Write towards the discomfort
A very simple act of reversal: conventionally we might begin a writing exercise with a prompt given to us and write from there- I want to do something slightly different.
We write best when we’re uncomfortable (a notion I much prefer to that idea that you have to be unhappy to write well, which is nonsense). This could mean something as simple as pushing yourself to write in a form you’re uncomfortable with, or using a strict rhyme structure when you’re used to writing with more freedom. That discomfort you feel gives the writing a new energy, a tension that makes the words vibrate on the page.
The way I measure my own work is, if I’ve written something that I know I wouldn’t want to show my mum then I must be on to something, I must be approaching that zone of discomfort which I think can be so fruitful.
But it’s too simple to make that discomfort the subject of your work, to give yourself an uncomfortable title or prompt and write from there.
So: Get a blank piece of paper, sit yourself down wherever it is you normally write- think the thought that makes you uncomfortable, about yourself, about someone else, about your writing, about your life, the thing that lodges itself at the back of your brain, and holds fast there, at 1am or 2am or sometimes all through the night. We all have that thing, and if it’s there all the time it seems to me to be worth confronting it.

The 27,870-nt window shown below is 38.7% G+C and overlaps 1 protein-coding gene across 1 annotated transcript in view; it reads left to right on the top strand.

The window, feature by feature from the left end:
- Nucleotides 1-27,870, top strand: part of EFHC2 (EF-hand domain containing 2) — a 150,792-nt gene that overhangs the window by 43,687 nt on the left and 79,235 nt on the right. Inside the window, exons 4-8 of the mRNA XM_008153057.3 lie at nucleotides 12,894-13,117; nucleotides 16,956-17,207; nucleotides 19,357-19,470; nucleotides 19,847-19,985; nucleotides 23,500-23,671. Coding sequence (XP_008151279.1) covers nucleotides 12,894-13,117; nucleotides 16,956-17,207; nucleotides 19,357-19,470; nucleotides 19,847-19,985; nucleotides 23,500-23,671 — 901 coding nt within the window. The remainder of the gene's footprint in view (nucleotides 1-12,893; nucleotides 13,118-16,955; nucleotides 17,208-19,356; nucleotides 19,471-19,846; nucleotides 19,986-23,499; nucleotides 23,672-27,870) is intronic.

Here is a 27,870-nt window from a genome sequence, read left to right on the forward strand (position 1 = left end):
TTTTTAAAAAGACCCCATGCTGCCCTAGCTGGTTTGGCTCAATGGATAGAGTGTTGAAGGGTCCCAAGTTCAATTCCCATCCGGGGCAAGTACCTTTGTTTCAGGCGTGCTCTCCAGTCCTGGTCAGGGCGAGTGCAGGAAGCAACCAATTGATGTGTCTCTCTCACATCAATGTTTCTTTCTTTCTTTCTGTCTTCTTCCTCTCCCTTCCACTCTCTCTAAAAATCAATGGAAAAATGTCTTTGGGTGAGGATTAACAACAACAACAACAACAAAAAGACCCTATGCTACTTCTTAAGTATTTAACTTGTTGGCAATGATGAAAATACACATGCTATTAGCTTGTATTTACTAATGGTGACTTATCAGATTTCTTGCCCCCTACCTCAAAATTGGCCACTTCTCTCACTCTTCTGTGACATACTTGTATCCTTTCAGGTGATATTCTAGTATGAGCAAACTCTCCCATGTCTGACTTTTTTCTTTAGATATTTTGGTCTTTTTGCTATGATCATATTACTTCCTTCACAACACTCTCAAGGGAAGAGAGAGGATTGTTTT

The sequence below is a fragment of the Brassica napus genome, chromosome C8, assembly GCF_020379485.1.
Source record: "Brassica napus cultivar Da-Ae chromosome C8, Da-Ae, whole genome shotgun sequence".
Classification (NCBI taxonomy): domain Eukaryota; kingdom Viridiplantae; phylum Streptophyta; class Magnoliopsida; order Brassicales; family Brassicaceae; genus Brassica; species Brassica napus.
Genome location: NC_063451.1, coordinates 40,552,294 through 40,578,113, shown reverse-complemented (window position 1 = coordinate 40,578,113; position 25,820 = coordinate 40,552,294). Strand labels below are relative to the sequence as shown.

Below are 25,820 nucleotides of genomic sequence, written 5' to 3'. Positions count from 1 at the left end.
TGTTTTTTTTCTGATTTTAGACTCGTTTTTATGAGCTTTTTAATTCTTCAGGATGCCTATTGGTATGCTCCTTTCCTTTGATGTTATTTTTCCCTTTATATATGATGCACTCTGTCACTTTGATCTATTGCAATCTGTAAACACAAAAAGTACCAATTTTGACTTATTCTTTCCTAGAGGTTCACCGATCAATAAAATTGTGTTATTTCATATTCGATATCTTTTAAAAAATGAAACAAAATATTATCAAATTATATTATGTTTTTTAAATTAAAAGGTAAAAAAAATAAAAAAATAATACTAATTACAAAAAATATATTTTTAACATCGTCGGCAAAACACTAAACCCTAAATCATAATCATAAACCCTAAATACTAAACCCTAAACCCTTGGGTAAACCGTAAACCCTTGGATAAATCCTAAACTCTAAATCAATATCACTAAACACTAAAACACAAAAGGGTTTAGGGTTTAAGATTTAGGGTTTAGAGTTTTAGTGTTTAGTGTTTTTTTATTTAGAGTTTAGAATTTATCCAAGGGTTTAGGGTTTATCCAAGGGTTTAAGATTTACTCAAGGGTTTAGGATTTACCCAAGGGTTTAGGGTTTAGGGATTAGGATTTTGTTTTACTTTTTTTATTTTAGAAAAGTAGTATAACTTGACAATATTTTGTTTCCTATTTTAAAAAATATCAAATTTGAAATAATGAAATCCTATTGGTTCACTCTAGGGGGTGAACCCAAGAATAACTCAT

(n.b: as I said before, this thing that makes you uncomfortable needn’t be some shocking confession, it might just be that writing a pantoum would make you uncomfortable…)
So, sit yourself down, and whatever the thing is that you’ve conjured up, write it on the very bottom of your blank piece of paper. Now, write towards it. Not about it, not reimagining it, not confronting it but, holding that word or phrase at the very bottom of your page, write towards the discomfort, and trust yourself enough to let the writing go where it wants to.Find out more
Once, when I was reading a Selima Hill collection, I noticed that she’d used an epigraph by the…Find out more
Veiling the Narrative
Stories are one of the ways we have to make sense of the world. I’m interested not just…Find out more
Reconsider the mundane
Think of a hobby or passion you have, outside of writing and literature. So perhaps baking, or dancing,…Find out more
Rupture the mundane
I don’t want to burst anyone’s bubble, but having the perfect thing to write about isn’t actually enough;…Find out more
1. Choose a word or short phrase which is the subject of the poem you wish to explore….Find out more
I’m interested in what happens when we alter or challenge the ‘conventional’ way of writing poetry – by…Find out more
Write the Family
I’m sure most writers are familiar with the writing adage ‘write what you know’, and writing about your…Find out more
It’s All In The Name
Our names – first names, surnames, maiden names, nicknames – carry all kinds of significance and are a…Find out more
Playing at families
Many years ago I wrote a poem called ‘Playing at Families’ in which I imagined that my parents…Find out more
‘New experiences’ are often cited as creative fuel but let’s face it, life can be repetitive, most of…Find out more
Break your lines
Do read Ann and Peters writing tip first that goes with this exercise: http://www.arvon.org/arvon-friends/writing-tips-exercises/blank-verse/ Have a look at…Find out more